After Carole started a landscaping business and realized that I was immune to poison oak, I became her go-to person for clearing properties. She bought me pruning shears and a garden belt to wear around my waist with pouches for my tools. Up and down the slopes of Berkeley, I swaggered beside Carole in heavy boots as she recited the botanical names of every plant we encountered. Rosemary was of the genus Salvia. Lavender was the easy Latinate Lavandula, and the glorious princess flower tree was Tibouchina urvilleana. “It’s native to Brazil.” Carole said, “but it does well here.”

“Why do you care about knowing every name?” I asked.

She stopped beside a Helleborus bedecked in nodding burgundy flowers. “I was lonely,” she said. “But once I learned the names of plants, wherever I went, I recognized things I knew. I saw friends.”

Carole might have looked as sturdy as a tree trunk. In fact, she was riddled with the same insecurities that plagued me. In that new house, with a contentious stepdaughter and an impulsive husband, she was often angry. She was lonely and lost. Plants were her signposts in an alien landscape. They comforted her and helped her orient and navigate. The early blooming hellebores meant spring had arrived; a purple Tibouchina signaled the climate was mild; and even though a blooming Agave heralded the plant’s demise, it also meant the succulent had prepared for death by propagating “pups” at its base.

Unlike Carole, I never again chose a faithless partner like my dad, but I’m thankful that Carole’s commitment to us endured. She was the reliable Tulipa, the species tulip in our tumultuous home life. She was not just my fourth stepmother; she was my final stepmother, her marriage to Dad lasting 36 years. He is now dead, and Carole suffers from late-stage Alzheimer’s — the same disease that ended my mother’s life in 2010. Yet Carole persists.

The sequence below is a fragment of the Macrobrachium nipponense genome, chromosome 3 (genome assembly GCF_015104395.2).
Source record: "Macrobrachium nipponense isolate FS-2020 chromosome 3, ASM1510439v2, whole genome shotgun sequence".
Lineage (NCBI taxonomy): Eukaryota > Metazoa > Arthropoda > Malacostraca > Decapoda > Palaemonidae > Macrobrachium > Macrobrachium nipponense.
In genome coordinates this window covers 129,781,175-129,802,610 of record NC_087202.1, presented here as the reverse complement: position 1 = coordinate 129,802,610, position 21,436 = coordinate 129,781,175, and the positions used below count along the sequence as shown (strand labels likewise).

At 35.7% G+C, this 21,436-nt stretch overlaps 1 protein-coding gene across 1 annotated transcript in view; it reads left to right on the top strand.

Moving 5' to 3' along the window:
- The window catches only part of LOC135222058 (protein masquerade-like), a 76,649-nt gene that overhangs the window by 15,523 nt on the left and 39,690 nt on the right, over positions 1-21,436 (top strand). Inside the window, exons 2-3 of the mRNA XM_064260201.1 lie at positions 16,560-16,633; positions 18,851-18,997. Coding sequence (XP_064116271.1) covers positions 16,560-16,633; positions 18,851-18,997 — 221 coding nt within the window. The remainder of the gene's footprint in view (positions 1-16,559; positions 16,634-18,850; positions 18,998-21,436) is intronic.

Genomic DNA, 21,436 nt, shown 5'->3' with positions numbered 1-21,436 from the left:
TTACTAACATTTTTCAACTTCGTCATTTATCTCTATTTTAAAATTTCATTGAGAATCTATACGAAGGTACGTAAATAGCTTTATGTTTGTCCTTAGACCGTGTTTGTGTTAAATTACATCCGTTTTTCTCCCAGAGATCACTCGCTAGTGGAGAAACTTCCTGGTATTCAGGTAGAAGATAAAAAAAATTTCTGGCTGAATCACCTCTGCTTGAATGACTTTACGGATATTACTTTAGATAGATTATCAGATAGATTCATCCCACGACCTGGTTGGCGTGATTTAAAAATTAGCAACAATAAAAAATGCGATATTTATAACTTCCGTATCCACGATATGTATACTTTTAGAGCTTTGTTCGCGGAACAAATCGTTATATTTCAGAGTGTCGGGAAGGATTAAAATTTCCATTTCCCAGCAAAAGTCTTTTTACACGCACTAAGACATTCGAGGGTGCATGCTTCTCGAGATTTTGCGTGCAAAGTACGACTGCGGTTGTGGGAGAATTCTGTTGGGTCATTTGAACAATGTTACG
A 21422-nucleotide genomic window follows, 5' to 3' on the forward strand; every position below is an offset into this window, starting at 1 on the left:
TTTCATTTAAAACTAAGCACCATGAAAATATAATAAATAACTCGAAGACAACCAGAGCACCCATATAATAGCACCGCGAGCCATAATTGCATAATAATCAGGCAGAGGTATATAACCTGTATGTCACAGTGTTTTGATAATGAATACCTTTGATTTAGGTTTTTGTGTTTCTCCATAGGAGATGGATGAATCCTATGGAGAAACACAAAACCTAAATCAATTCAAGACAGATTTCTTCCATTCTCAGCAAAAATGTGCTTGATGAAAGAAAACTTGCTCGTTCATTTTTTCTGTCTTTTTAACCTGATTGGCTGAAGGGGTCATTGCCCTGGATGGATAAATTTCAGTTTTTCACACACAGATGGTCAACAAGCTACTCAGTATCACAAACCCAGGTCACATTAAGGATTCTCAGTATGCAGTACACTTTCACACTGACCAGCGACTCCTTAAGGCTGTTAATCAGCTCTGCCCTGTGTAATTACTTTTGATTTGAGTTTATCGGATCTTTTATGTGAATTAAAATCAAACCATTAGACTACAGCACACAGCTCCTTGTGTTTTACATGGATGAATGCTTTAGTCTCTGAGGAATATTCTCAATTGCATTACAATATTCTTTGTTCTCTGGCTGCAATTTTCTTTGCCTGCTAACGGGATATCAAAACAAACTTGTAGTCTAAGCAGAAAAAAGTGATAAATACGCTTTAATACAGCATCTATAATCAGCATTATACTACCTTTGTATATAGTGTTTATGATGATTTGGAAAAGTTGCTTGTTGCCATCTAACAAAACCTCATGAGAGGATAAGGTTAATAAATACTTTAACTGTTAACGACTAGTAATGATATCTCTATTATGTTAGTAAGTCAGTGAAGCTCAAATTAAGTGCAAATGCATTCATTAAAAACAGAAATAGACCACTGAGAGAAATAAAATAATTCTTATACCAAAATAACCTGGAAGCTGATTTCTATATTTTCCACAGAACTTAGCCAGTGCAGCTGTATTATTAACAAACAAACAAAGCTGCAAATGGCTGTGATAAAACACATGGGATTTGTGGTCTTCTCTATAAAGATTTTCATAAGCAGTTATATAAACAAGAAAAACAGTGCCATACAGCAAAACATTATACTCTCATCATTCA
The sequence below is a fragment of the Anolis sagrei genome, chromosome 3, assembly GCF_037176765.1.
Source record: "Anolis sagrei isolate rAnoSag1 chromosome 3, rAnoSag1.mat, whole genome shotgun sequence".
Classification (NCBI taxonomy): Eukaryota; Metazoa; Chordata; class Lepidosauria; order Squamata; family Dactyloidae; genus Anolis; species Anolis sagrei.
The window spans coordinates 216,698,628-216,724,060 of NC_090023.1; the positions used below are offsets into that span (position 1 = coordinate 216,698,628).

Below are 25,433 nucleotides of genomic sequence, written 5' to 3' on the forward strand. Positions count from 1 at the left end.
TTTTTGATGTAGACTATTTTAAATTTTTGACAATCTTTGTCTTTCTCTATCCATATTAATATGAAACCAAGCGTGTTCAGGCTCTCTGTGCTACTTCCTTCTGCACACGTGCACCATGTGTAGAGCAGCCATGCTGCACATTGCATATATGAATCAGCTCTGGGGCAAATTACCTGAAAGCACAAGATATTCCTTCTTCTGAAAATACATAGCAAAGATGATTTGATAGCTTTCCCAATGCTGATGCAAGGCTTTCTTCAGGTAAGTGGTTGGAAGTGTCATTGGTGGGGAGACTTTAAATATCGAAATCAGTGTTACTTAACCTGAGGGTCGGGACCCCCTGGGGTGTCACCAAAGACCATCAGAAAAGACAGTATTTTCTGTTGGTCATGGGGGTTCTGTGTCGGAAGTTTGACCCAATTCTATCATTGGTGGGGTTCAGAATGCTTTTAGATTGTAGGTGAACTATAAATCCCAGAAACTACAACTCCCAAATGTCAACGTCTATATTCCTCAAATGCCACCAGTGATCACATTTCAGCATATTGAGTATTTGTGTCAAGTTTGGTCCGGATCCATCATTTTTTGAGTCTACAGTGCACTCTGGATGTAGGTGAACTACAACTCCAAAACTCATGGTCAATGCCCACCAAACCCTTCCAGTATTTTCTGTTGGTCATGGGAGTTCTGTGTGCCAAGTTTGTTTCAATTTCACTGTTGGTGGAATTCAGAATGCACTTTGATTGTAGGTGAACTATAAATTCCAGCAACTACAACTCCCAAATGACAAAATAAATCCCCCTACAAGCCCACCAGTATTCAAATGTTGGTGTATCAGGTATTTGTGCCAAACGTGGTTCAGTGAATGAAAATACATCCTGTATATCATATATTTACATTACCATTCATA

Separated for this last year because of Covid, I was finally able to visit her again. I wheeled her along the streets of Berkeley. Though Carole could no longer remember the names of her beloved plants, I could. Bending over, I held a sprig of rosemary to her nose.

Salvia rosmarinus,” I said.

Inhaling, she smiled in recognition.


Gabrielle Selz is a writer, art critic and the author of the memoir “Unstill Life” and the forthcoming biography “Light on Fire.”

How To Grow Seedlings With Newspaper

Start Your Seeds in Yesterday’s News

A simple roll of newspaper creates a biodegradable pot to get your spring planting season off the ground.

Credit…Jodi Levine for The New York Times

  • March 6, 2021

For those dreaming of spring, starting seeds indoors allows you to begin the growing season earlier than planting them outdoors (where you have to wait until after the final frost). And some plants, like certain tender vegetables, just do better starting indoors. With so many seeds in those little packets, finding enough containers can be a task. Instead of buying containers (or even using recycled plastic ones), try a simple technique to turn this newspaper into biodegradable pots that you can plant directly into your garden (therefore not disturbing your seedlings’ roots) when conditions are suitable. Until then, enjoy the up-close seed-sprouting show, which every year feels like a mini-miracle.